Portrait of Emma Hamilton

Angelica Kauffmann Swiss
Sitter Lady Emma Hamilton British

Not on view

The lives of two remarkable eighteenth-century women connect in this image. The Swiss-born artist Angelica Kauffmann had trained in Italy with her painter father, moved to London in 1766, and been elected a founding member of the Royal Academy in 1768. As a successful subject painter and portraitist, her works often centered on female subjects and this life-sized study relates to a full-length oil of 1791 (Private Collection) that portrays Emma, Lady Hamilton as the Comic Muse. The subject’s beauty, dramatic flair and rise in social position had turned her into a celebrity and this image coincides with her recent marriage to Sir William Hamilton, the British envoy to Naples—the couple returned to London for the ceremony.
Emma had been born in Cheshire, the daughter of a blacksmith whose death forced her to seek employment as a nursemaid in London at the age of thirteen. Her beauty attracted a series of aristocratic men and, by 1782 she was living with the Hon. Charles Greville. He introduced Emma to the artist George Romney—whose favorite model she soon became—but Greville needed to marry a fortune, so persuaded his middle-aged uncle, Sir William Hamilton, to take the unwitting Emma back to Naples. After she recovered from the shock of this deception, Emma embraced her new life. She learned several languages and developed a series of "Attitudes"—dramatic mimed performances of classical figures acclaimed by Sir William’s guests. She became Hamilton’s mistress and then his wife, an astounding change of rank at that time. Kauffmann drew Emma at twenty-six, before she began to put on weight and lose her looks. Those disadvantages did not prevent her from pursuing an internationally scandalous affair with Admiral Horatio Nelson from 1798, which began when the naval hero came to Naples ro recuperate after the Battle of Aboukir Bay.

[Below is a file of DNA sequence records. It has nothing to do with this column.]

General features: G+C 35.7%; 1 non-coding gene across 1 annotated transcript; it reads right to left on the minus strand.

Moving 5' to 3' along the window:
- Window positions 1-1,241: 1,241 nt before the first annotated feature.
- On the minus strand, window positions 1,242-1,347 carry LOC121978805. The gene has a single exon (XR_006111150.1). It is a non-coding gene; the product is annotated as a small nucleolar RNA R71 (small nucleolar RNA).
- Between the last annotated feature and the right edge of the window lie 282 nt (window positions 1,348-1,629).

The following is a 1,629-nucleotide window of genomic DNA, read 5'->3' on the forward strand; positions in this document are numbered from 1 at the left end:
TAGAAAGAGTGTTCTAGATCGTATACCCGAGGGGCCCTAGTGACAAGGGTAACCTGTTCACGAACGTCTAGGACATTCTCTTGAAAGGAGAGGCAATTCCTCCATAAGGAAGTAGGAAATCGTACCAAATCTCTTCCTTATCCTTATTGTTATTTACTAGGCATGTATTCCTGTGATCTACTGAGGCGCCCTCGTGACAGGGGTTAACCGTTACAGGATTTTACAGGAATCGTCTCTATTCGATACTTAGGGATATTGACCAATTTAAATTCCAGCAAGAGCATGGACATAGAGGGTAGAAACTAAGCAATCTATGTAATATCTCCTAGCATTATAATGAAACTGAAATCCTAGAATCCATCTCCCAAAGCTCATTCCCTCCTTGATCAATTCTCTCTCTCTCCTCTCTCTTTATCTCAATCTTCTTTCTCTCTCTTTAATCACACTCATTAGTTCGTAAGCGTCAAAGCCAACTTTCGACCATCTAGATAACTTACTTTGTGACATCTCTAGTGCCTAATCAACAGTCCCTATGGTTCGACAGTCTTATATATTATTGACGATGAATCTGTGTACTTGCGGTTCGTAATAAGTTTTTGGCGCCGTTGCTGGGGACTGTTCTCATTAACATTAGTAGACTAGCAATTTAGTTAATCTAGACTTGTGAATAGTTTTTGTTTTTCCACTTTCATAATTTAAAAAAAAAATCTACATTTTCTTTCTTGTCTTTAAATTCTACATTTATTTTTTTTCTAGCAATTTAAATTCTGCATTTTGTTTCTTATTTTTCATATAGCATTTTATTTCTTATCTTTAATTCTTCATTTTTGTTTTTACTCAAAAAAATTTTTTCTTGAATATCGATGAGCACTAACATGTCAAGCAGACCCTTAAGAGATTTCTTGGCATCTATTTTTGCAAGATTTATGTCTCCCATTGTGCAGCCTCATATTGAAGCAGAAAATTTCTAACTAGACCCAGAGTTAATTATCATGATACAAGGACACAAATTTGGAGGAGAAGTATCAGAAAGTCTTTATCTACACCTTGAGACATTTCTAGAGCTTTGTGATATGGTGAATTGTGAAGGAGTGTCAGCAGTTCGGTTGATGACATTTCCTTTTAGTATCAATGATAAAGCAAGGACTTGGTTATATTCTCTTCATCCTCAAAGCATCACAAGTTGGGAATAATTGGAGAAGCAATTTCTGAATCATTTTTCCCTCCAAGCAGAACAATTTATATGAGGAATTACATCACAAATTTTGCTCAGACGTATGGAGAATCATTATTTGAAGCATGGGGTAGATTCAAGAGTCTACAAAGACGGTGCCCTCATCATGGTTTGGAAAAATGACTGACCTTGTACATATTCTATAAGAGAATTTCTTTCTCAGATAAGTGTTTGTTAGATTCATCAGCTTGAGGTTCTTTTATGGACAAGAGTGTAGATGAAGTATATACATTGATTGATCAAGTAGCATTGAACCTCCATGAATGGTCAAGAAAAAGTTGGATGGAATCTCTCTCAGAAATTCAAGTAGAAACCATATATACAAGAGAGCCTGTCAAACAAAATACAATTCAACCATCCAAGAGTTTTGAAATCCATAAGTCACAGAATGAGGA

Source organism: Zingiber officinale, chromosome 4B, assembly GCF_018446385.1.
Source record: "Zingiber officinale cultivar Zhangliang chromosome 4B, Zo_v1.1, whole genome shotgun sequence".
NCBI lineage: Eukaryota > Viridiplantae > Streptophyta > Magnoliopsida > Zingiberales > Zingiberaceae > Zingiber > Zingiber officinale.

Portrait of Emma Hamilton, Angelica Kauffmann (Swiss, Chur 1741–1807 Rome), Black and white chalk, on gray prepared paper

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